- Airbus S.E. (Airbus) recently agreed to pay nearly $4 billion to simultaneously settle anti-corruption charges brought by the United States, United Kingdom and French authorities arising out of multiyear investigations and involving a number of airlines around the world.
- The Airbus case follows a number of recent major anti-corruption cases in the aviation industry, ranging from aircraft, engine and component manufacturers, to airlines, and maintenance and repair organizations (MROs).
- This case and others should serve as a clear wake-up call to company compliance officers to reexamine anti-corruption policies and procedures, on paper and in practice.
In late January 2020, Airbus agreed to pay nearly $4 billion and to take a number of remedial measures in order to resolve alleged corruption violations with the French National Financial Prosecutor's Office (PNF), the United Kingdom's Serious Fraud Office (SFO), as well as the U.S. Department of Justice (DOJ) and U.S. Department of State. This represents the largest combined anti-corruption settlement to date, and the alleged corrupt conduct involves a number of airline and government customers. While much has been written about the settlements, this Holland & Knight alert seeks to distill practical lessons learned and examples that can be used by aviation companies to help identify external and internal red flags of corruption, and strengthen their own compliance programs.1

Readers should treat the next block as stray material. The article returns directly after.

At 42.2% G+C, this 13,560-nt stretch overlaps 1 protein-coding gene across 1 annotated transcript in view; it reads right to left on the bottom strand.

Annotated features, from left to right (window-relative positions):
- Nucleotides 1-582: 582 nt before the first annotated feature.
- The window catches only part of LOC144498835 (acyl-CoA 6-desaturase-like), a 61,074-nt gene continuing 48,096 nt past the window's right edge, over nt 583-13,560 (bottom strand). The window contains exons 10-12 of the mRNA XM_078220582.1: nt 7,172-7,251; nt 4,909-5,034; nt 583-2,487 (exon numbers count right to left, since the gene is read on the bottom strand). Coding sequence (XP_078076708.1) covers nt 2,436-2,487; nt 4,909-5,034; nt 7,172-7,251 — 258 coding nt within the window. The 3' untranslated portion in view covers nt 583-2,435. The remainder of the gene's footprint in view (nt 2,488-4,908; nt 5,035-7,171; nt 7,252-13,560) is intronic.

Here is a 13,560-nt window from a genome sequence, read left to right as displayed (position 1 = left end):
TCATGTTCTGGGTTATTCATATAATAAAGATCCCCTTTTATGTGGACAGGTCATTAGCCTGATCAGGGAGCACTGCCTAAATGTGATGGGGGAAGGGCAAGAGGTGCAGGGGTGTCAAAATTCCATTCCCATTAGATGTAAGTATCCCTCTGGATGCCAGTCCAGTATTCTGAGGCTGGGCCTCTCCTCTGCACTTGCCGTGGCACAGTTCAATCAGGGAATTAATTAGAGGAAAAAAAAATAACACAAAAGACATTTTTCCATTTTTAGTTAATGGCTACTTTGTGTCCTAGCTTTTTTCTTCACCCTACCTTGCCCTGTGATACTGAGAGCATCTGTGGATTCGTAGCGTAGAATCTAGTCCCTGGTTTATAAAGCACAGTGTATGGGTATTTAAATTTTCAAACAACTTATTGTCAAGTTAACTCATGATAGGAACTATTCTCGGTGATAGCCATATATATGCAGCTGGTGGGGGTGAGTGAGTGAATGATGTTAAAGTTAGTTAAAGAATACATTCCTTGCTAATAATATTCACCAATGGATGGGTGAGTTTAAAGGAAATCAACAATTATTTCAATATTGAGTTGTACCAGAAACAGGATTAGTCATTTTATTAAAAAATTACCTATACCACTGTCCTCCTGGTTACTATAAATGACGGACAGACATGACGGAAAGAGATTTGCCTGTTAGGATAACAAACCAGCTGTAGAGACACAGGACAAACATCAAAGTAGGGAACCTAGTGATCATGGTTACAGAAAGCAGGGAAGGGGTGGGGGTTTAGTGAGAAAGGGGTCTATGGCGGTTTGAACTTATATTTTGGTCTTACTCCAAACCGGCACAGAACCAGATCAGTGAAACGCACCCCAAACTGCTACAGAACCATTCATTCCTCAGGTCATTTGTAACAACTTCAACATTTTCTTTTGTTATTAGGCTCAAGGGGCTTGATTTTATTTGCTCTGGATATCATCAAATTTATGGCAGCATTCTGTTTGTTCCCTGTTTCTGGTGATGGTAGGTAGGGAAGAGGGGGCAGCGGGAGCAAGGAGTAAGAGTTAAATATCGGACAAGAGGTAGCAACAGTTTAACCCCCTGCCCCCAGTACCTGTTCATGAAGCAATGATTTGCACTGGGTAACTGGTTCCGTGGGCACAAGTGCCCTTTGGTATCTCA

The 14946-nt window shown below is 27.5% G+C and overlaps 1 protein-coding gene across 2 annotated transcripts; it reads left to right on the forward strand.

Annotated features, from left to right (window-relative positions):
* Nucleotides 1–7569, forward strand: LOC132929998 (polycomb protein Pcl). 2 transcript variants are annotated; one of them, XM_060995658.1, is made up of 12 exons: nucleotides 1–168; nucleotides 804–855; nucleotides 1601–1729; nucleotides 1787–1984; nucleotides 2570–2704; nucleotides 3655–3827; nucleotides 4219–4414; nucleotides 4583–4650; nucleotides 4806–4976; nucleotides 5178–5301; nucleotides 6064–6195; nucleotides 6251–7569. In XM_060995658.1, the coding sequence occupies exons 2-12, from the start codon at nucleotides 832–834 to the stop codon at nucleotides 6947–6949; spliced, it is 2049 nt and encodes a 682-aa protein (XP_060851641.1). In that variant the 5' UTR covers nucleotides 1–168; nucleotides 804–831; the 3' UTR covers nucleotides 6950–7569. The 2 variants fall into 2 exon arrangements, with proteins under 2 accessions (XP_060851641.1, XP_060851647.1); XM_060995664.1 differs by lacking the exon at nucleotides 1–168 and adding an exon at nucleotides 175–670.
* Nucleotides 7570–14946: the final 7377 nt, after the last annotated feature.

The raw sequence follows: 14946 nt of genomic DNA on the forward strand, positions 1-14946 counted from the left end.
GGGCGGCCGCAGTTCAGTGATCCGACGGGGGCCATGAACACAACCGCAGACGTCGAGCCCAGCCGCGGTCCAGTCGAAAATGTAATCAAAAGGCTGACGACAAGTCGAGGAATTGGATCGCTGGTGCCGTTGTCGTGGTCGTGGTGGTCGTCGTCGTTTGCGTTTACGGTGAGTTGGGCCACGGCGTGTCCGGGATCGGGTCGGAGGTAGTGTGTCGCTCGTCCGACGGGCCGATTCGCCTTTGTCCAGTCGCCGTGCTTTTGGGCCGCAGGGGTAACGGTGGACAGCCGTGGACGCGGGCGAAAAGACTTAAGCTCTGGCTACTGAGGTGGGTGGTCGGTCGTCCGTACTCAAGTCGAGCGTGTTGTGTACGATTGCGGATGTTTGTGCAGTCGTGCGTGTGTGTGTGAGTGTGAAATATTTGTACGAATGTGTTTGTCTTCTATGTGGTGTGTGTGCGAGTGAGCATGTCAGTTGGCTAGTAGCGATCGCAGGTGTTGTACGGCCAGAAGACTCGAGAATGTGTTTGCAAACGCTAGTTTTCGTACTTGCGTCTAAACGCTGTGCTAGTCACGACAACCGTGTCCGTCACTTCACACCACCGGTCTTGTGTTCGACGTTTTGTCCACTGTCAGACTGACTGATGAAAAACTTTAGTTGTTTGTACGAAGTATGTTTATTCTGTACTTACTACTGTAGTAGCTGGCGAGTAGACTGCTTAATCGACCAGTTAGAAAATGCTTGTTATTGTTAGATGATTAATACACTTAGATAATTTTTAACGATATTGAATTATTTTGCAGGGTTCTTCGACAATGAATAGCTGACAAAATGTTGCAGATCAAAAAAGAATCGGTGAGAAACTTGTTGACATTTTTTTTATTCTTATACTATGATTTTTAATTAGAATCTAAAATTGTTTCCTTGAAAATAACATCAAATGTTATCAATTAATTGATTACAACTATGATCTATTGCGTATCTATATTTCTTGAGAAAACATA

The Lack of Compliance Culture Is a Fatal Flaw
On paper, it appeared that Airbus had robust anti-corruption compliance procedures. For example, Airbus had created a special marketing organization (SMO) responsible for selecting and monitoring consultants and ensuring that commercial intermediaries were independent from Airbus customers. The SMO had its own compliance officer and general counsel, and Airbus had a selection committee at the group level for approving consulting contracts. However, while there are instances where compliance officials were able to turn off questionable consulting arrangements, the system was flawed, and, in numerous instances, approved consulting arrangements (and payment schemes) had clear red flags. In some cases, approval was granted notwithstanding concerns raised by the compliance department. Moreover, the DOJ alleges intentional acts by Airbus employees to disguise payments including:
- use of bank accounts not directly related to Airbus to funnel payments to customers
- creating fraudulent contracts purposed to provide services that were never provided
- creating fake activity reports for consultants
- using fake non-reimbursable loans as a means of paying business partners
While the term "compliance culture" or "tone from the top" may seem sophomoric, reading between the lines of the settlement agreements, the numerous counts paint a picture of an organization that, at best, tacitly tolerated repeated questionable conduct and actively evaded the compliance review and approval processes set up to protect the company.